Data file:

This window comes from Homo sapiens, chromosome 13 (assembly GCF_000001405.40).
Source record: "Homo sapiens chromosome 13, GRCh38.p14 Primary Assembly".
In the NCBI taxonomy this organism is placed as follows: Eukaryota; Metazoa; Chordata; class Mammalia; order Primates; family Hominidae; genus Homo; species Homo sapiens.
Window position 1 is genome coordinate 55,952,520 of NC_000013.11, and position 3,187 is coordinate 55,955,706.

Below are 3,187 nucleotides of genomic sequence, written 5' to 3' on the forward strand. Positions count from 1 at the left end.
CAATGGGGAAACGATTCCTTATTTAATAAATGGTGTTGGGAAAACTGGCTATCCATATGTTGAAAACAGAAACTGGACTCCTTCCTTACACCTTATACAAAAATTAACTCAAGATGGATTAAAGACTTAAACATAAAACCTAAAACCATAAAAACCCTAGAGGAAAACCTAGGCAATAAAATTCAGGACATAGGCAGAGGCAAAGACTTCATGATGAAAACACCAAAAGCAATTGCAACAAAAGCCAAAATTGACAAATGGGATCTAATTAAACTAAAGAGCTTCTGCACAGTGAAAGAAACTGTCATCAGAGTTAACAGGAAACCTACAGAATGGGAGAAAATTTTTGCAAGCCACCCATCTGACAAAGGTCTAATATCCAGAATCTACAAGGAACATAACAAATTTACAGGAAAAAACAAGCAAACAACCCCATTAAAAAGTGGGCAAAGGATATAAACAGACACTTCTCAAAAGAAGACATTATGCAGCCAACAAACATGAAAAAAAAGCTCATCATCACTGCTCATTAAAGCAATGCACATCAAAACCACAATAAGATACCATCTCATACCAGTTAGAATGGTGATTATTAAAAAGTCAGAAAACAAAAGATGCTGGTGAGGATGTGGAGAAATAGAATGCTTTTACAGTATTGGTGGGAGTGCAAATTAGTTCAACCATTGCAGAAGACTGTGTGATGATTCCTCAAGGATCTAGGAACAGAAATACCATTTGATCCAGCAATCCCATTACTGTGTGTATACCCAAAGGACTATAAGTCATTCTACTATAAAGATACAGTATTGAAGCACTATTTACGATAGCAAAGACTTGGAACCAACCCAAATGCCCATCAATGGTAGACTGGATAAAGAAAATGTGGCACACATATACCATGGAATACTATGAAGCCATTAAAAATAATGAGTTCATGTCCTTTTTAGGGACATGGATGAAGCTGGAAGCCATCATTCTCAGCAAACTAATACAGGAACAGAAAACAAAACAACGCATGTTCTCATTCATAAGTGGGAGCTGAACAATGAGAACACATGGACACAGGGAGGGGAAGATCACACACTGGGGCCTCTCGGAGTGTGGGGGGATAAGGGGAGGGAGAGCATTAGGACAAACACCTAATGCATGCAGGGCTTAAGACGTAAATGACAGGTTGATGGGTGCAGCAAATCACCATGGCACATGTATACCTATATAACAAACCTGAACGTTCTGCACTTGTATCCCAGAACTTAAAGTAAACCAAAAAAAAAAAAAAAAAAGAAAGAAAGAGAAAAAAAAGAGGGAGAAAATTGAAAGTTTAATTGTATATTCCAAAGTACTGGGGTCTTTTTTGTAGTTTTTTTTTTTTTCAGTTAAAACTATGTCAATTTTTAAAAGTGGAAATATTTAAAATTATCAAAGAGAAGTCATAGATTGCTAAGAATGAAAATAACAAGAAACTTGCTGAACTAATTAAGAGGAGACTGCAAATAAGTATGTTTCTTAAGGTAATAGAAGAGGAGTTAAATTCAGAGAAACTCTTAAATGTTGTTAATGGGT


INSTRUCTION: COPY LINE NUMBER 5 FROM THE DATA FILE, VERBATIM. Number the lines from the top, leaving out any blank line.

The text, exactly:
Below are 3,187 nucleotides of genomic sequence, written 5' to 3' on the forward strand. Positions count from 1 at the left end.